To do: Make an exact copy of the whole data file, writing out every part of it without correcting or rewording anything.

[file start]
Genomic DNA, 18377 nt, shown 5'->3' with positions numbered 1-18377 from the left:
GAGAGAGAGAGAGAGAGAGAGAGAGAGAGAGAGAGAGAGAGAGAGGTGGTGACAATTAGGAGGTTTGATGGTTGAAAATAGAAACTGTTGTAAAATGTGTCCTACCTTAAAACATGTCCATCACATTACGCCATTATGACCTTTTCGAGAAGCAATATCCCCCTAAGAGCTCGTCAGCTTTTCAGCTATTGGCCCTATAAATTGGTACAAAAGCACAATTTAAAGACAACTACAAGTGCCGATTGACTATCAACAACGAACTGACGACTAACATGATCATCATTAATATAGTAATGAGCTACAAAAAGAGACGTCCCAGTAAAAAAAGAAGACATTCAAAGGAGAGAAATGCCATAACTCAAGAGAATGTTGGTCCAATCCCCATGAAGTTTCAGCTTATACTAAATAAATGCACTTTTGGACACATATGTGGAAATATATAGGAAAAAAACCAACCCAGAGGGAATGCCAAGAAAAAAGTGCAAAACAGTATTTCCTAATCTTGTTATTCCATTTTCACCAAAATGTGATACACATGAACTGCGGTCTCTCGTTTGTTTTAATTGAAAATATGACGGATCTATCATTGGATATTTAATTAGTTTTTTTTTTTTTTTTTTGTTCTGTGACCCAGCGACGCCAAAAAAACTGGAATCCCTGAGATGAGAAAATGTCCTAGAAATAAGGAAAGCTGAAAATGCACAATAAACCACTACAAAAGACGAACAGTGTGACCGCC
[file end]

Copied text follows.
Genomic DNA, 18377 nt, shown 5'->3' with positions numbered 1-18377 from the left:
GAGAGAGAGAGAGAGAGAGAGAGAGAGAGAGAGAGAGAGAGAGAGGTGGTGACAATTAGGAGGTTTGATGGTTGAAAATAGAAACTGTTGTAAAATGTGTCCTACCTTAAAACATGTCCATCACATTACGCCATTATGACCTTTTCGAGAAGCAATATCCCCCTAAGAGCTCGTCAGCTTTTCAGCTATTGGCCCTATAAATTGGTACAAAAGCACAATTTAAAGACAACTACAAGTGCCGATTGACTATCAACAACGAACTGACGACTAACATGATCATCATTAATATAGTAATGAGCTACAAAAAGAGACGTCCCAGTAAAAAAAGAAGACATTCAAAGGAGAGAAATGCCATAACTCAAGAGAATGTTGGTCCAATCCCCATGAAGTTTCAGCTTATACTAAATAAATGCACTTTTGGACACATATGTGGAAATATATAGGAAAAAAACCAACCCAGAGGGAATGCCAAGAAAAAAGTGCAAAACAGTATTTCCTAATCTTGTTATTCCATTTTCACCAAAATGTGATACACATGAACTGCGGTCTCTCGTTTGTTTTAATTGAAAATATGACGGATCTATCATTGGATATTTAATTAGTTTTTTTTTTTTTTTTTTGTTCTGTGACCCAGCGACGCCAAAAAAACTGGAATCCCTGAGATGAGAAAATGTCCTAGAAATAAGGAAAGCTGAAAATGCACAATAAACCACTACAAAAGACGAACAGTGTGACCGCC